During the last two months of the year, we inevitably receive constant reminders to reflect on what we are thankful for. Magazine covers show perfectly roasted birds laid on fine porcelain platters in November for the Thanksgiving and transition to glossy stacks of perfectly wrapped presents in December for the holiday season. It is quite impossible not to dwell on the things you are grateful for during the few weeks that round up the year. There are naturally the obvious things one is thankful for - health, comfort, family, success, possibilities, the liberty and ability to do anything, be anything, to aim and achieve. However, when I read Rachel Ray's letter in last month's Every Day with Rachel Ray magazine, in which she talks about being thankful for "food," I wondered if it is not worth being more granular in my thinking as well. After all, the hunger statistics in the world are staggering. 

I am thankful for food, too. I have more than I need, and it is a great pleasure for me to write about it. During this season, however, it is important to observe that with my fridge bulging with leftovers after a magnificent Thanksgiving feast, I am far from the despair that is brought on by a hungry belly. If you are like me, even a quiet moment of meditation will go a long way if it results in you sharing a small slice of your pie of prosperity with the unfortunate. It is really very simple – just one recurring payment to your favorite charity hidden between the monthly evidence of a comfortable life (charges for beauty boxes, video subscriptions, book purchases, etc.). There are obviously other ways to give back. A friend of mine volunteers in soup kitchens during the holidays. Another friend is planning to capture portraits of patients to give them hope. My roommate in college used to invite all the stragglers for a Thanksgiving meal - college students who couldn't go back home and wanted a nice meal and good company...

I am thankful also for having a welcoming home, and more importantly, I am grateful for having it frequented by guests. I was talking to my sister the other day and she mentioned that in most religions and traditions, to host guests is an honor. In Islamic tradition specifically, we grew up listening to the story of Hazrat Abu-Bakr Siddiq (r.a.). He gave away all his wealth in the name of Islam. One night, he was sheltering travelers, but had very little food. He offered all of his food to his guests and lowered the flame of his lamp so his guests would not know that their host was forgoing his own rations to feed them. I had forgotten about this story until she reminded me of it. I have been guilty in the past few months of wrinkling my nose at the prospect of hosting guests. With a demanding schedule that encompasses work, family, baby, writing, studying, and teaching, I am left with very little patience to entertain – even though I feel my best when I am doing exactly that – entertaining. This story made me realize how guests really are an honor (I also agree with Benjamin Franklin that “Guests, like fish, begin to smell after three days”). Let’s face it. I am not the only person in the world with responsibilities and a grueling routine. If my guests are willing to take out the time to visit me, I should take it as the compliment it is meant to be.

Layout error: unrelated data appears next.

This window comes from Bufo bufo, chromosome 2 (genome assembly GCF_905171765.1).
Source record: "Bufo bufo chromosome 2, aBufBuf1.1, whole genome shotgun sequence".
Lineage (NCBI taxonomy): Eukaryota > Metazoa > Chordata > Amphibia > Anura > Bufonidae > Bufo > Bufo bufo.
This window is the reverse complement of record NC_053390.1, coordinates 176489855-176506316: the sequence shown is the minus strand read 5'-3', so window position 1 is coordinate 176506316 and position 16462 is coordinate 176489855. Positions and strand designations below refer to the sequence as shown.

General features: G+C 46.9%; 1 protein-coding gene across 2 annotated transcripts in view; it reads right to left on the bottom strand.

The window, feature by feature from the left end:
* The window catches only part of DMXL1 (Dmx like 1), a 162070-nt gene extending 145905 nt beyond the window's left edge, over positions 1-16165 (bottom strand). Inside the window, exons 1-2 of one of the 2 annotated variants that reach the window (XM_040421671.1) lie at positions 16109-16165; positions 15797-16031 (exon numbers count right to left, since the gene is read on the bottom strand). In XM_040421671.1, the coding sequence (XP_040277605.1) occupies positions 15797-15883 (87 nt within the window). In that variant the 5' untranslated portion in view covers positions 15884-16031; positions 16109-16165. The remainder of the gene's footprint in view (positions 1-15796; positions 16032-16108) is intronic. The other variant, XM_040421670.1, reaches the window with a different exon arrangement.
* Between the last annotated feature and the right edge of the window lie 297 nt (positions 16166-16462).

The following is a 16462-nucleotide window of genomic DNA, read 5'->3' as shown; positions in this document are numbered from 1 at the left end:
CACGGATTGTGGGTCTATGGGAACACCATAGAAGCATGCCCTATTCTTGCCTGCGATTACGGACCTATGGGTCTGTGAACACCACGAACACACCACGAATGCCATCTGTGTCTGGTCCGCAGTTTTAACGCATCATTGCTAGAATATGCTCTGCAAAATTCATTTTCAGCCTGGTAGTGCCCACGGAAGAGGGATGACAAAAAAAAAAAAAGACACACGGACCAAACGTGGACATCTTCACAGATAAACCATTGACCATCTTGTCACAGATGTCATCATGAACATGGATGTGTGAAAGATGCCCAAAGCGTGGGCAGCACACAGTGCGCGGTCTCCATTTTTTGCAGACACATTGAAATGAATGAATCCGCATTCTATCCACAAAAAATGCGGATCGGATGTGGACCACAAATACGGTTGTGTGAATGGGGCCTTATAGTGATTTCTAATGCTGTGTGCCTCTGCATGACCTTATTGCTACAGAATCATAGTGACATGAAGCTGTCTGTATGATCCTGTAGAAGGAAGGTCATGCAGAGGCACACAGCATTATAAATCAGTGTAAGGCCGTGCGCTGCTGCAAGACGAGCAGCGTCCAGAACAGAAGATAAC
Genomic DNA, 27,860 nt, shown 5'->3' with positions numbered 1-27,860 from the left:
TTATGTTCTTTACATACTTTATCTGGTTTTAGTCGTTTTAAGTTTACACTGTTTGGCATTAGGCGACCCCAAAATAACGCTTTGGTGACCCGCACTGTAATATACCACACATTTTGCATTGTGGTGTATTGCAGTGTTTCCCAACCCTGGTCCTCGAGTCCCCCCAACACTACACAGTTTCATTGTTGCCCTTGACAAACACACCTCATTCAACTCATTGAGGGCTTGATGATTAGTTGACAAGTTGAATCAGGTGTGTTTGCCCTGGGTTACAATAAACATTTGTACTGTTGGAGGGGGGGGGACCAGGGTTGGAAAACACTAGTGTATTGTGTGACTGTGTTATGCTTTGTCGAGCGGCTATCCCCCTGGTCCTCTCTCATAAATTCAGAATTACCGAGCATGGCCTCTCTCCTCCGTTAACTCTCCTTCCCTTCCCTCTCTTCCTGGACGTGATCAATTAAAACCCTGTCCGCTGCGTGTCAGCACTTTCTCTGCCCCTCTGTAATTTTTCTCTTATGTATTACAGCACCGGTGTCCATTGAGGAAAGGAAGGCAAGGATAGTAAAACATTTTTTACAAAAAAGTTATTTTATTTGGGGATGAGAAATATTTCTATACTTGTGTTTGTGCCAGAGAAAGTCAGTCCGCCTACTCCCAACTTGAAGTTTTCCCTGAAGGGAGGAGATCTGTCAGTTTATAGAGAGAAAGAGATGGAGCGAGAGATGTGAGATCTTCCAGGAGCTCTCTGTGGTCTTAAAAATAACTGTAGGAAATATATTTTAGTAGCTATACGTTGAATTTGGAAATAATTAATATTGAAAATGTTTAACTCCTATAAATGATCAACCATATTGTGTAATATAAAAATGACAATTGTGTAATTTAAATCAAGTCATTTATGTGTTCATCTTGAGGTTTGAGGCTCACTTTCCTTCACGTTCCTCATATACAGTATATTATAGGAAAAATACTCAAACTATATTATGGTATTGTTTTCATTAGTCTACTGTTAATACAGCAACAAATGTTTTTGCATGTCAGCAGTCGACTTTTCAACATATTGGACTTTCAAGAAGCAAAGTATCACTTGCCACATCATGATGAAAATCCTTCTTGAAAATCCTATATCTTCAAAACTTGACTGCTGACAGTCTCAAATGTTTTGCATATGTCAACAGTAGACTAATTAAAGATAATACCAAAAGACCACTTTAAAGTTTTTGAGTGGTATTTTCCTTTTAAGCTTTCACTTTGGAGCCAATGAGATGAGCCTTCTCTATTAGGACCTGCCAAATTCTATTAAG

Finally, I am thankful for my friends. All of them – near and far. Some of my family members are my best friends. There are others who, over the years, have acquired a familiarity that is akin to being related by blood. We are all separated by time and distance, scattered as we are across several continents. Sometimes, we don’t speak for months, and then suddenly some kind of magic takes hold of the air around me and them at the same time, and we are propelled into the perfect harmony of “having free time” to Skype for hours (I should also offer thanks for Skype and Facetime). Speaking of friends, though, I must say that everyone should have a Rebecca in their lives. There is very little about my life that Rebecca does not know. While she does not always understand the complexities I encounter as I tread two identities in two different continents, she is always able to sympathize. Every year, she cooks me a fantastic Thanksgiving meal and has become a part of my family so completely that all you have to do is look at my baby’s big smile upon seeing Rebecca to realize how much we care for her. This year, Thanksgiving was spent with the usual preparations and piles of delicious food as you can see in the pictures. The turkey was beautiful to look at and perfectly moist and wonderfully flavorful with crisped golden-brown skin. Creamed corn, fluffy mashed potatoes and salty gravy, crisp string beans with pesto sauce, smoky roasted cauliflower and Brussels sprouts, and tangy apple pie for dessert with a flaky crust. It was a memorable dinner to say the least. 

Being in the presence of other family members, I sometimes find it difficult to transition into and out of accents, inflections, and even languages. While Rebecca was busy cooking in the kitchen to prepare our feast, I was going back and forth between Urdu with my family and English with her. The juggling made me wonder, quite profoundly, if I have sometimes inadvertently left her out of conversations, and worse, if she has felt that way. 

It is one of the aspects of my personality I have struggled with. I have never been at ease with speaking a language that a part of my audience does not understand, but over and over, I fall back into this pattern, perhaps by habit or by circumstances. I noticed, for example, my mother who does not converse fluently in English shying away from the company of my American friends  and preferring to stay in her room after greeting them, because we spoke English among ourselves, and I often forgot to translate for her benefit or include her in the conversation. I wondered anxiously on Thanksgiving Day, if I had somehow alienated my best friend, too, by not having the discipline to stick to one universally understood language. I may have – I will hear about it either way after she reads this.